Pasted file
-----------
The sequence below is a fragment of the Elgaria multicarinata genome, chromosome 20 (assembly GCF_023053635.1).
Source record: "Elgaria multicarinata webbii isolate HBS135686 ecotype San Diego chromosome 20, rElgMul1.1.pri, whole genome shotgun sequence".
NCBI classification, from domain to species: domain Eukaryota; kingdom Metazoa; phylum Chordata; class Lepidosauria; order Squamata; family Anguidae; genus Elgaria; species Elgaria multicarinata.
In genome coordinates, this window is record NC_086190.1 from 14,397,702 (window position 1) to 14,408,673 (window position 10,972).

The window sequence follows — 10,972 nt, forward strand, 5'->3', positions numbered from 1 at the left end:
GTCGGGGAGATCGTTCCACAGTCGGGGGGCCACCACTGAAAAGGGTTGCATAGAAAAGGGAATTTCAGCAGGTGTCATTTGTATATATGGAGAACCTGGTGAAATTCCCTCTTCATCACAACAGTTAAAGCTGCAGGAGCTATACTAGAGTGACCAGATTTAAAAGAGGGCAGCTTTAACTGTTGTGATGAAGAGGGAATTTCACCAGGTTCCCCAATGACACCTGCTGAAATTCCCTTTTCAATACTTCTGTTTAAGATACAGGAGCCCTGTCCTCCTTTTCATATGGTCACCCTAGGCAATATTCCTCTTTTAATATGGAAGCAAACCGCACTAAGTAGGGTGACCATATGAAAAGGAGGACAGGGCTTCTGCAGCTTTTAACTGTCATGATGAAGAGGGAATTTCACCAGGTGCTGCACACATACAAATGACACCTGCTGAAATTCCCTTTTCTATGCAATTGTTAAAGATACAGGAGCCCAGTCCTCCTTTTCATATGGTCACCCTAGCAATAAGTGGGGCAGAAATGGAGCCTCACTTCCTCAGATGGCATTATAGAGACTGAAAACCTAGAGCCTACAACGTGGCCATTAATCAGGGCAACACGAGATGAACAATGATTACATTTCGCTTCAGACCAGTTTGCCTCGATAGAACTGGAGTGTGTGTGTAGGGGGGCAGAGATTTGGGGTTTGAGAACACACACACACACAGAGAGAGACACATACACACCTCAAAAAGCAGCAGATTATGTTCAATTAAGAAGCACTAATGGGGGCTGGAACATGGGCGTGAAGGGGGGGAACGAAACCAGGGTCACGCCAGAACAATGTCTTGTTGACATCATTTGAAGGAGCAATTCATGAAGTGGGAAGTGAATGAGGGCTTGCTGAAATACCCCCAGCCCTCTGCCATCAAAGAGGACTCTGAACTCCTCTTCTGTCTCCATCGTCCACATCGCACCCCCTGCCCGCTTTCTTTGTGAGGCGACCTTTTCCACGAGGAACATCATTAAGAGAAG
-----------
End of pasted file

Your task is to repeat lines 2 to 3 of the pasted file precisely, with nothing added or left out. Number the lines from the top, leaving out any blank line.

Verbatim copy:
Source record: "Elgaria multicarinata webbii isolate HBS135686 ecotype San Diego chromosome 20, rElgMul1.1.pri, whole genome shotgun sequence".
NCBI classification, from domain to species: domain Eukaryota; kingdom Metazoa; phylum Chordata; class Lepidosauria; order Squamata; family Anguidae; genus Elgaria; species Elgaria multicarinata.